PA 08-167 requires businesses Social Security numbers to create a privacy protection policy that must ensure confidentiality of Social Security numbers.
PA 08-26 replaces state boating safety rules and regulations with federal standards including operation of vessels and personal watercraft by unlicensed youth under age 16 in most instances.
New Legal Resources @ CSL Friday, September 19, 2008Posted by janis6 in updates.
Winning Alternatives to the Billable Hour. Mark A. Robertson, James A. Calloway. 3rd ed. KF 316 .R53 2008.
Reframing Scopes. Marcel Chotkowski LaFollette. KF 224 .S3 L34 2008.
Through The Client’s Eyes: New Approaches to Get Clients to Hire You Again and Again. Henry W. Ewait, Andrew W. Ewait. 3rd ed. KF 311 .E92 2008.
The Attorney-Client Privilege in Civil Litigation: Protecting and Defending Confidentiality. Vincent S.Walkowiak, editor. 4th edition. KF 8959 .A7 A935 2008.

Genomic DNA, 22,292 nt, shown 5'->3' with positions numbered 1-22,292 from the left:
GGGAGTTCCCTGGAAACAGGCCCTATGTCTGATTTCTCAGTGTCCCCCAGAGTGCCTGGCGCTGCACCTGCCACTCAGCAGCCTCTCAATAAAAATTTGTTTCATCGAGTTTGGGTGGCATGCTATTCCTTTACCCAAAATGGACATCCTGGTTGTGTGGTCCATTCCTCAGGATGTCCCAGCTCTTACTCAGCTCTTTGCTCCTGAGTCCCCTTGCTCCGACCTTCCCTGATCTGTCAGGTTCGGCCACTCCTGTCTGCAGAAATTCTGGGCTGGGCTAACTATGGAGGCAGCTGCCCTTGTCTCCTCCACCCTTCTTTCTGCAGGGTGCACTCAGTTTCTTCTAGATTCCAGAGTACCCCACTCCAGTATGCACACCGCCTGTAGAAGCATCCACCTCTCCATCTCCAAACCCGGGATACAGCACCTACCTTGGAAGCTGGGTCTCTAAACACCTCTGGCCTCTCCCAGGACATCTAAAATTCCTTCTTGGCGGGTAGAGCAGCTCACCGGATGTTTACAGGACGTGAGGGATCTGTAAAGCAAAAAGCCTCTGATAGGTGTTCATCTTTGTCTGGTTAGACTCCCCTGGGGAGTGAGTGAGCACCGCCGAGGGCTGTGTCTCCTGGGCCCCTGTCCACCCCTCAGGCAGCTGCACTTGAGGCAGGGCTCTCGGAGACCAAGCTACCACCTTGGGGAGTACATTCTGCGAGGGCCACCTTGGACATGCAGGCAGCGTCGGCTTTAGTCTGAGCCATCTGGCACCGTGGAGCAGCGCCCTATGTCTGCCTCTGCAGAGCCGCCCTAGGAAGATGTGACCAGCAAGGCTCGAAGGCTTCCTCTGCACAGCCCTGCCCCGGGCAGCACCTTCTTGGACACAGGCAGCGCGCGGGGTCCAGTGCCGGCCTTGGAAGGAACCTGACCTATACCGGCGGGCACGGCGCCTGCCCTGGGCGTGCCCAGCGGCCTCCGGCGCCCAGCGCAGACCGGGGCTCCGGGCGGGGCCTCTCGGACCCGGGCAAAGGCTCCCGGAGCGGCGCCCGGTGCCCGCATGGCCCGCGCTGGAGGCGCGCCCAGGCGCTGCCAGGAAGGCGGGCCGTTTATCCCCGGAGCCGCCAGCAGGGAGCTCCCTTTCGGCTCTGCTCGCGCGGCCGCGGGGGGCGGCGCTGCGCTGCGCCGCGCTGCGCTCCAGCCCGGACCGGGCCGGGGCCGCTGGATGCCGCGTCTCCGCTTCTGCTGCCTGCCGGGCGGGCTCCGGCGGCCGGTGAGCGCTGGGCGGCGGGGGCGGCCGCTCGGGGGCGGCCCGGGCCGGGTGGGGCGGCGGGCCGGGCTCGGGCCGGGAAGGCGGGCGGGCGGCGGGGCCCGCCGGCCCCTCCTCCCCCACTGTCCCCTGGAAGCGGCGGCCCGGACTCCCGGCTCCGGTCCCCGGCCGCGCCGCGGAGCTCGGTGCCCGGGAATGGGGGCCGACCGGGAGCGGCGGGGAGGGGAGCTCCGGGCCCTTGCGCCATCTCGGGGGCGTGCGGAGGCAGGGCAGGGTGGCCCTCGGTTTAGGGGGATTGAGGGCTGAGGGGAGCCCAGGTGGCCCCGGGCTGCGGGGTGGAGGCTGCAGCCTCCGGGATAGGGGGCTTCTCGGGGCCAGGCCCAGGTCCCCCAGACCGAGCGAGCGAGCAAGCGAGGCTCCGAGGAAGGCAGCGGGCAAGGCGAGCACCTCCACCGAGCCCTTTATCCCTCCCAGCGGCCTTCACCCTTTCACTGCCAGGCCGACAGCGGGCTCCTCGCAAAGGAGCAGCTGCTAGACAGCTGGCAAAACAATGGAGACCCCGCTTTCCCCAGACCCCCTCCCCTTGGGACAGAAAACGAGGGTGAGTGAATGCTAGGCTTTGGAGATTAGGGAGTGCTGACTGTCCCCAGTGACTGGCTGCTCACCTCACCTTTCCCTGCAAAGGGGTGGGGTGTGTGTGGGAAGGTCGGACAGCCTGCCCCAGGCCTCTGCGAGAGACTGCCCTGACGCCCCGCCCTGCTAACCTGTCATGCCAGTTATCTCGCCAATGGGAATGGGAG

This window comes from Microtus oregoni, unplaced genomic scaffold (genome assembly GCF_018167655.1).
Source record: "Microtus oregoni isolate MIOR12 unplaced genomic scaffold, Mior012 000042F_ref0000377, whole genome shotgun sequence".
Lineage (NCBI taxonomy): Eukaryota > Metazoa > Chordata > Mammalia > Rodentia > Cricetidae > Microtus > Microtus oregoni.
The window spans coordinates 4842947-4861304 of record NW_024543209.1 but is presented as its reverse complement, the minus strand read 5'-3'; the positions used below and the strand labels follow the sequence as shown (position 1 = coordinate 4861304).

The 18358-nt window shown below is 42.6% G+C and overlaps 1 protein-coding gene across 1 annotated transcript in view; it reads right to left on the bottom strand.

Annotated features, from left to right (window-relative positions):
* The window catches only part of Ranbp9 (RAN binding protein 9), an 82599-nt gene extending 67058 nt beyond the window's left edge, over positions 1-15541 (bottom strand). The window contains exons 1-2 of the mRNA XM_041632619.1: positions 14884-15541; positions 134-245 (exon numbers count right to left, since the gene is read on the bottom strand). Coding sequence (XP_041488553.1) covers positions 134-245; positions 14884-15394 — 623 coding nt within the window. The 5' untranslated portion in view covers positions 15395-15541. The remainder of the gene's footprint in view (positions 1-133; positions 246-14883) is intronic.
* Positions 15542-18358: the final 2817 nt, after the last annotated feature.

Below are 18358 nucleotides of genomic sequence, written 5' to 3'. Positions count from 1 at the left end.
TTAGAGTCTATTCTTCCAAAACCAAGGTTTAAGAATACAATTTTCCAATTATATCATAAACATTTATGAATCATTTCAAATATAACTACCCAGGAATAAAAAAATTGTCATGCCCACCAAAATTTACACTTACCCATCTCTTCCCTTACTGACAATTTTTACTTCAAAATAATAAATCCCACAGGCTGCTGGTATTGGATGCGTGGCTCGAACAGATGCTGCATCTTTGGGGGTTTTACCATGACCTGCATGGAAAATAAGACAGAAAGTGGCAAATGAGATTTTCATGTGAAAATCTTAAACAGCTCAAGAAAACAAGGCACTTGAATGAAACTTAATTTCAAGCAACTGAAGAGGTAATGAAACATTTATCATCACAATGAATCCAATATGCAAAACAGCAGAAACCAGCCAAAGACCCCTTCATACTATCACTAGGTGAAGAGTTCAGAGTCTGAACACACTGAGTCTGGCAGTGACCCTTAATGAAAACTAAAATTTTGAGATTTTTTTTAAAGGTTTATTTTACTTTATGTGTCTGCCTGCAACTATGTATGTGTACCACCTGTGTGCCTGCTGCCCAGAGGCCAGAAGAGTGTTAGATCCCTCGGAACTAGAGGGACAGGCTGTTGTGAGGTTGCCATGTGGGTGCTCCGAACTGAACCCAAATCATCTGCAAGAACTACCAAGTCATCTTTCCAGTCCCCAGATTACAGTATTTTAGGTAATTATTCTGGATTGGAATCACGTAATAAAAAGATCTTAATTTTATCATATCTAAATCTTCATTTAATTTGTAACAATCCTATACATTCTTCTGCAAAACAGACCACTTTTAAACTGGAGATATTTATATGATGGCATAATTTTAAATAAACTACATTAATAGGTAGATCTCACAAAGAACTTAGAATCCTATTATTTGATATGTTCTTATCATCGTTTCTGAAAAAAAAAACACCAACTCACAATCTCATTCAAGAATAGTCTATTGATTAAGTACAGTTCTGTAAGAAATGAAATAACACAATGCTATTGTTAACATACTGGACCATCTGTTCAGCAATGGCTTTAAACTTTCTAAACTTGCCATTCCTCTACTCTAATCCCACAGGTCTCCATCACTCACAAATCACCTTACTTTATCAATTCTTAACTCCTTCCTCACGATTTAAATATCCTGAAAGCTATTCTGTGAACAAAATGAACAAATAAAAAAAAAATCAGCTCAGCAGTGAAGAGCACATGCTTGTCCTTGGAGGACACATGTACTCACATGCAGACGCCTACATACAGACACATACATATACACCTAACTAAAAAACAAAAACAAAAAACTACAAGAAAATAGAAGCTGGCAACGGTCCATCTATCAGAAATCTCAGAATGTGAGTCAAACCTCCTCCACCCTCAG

Housing Assistance Tax Act of 2008: Law, Explanation and Analysis. CCH Editorial Staff Publication. KF 6529 .H68 2008.
Database of the Week Tuesday, September 9, 2008Posted by janis6 in updates.
As part of our HeinOnline subscription is a database called Legal Classics. Within the Legal Classics Library, “The True-Blue Laws of Connecticut and New Haven and the False Blue-Laws Invented by the Rev. Samuel Peters to Which Are Added Specimens of the Laws and Judicial Proceedings of Other Colonies and Some Blue-Laws of England in the Reign of James I (1876)” can be researched. Based on patron requests for this material, this is a valuable addition to our collection.
‘History Detectives’ Update Friday, September 5, 2008Posted by lynne in history, updates.
CPTV will rerun the History Detectives show with the Connecticut Jewish farm segment on Thurs. Oct 2 at 9:00 p.m., Sat. Oct. 4 at 11:30 a.m. and Sun. Oct. 5 at 3:00 p.m.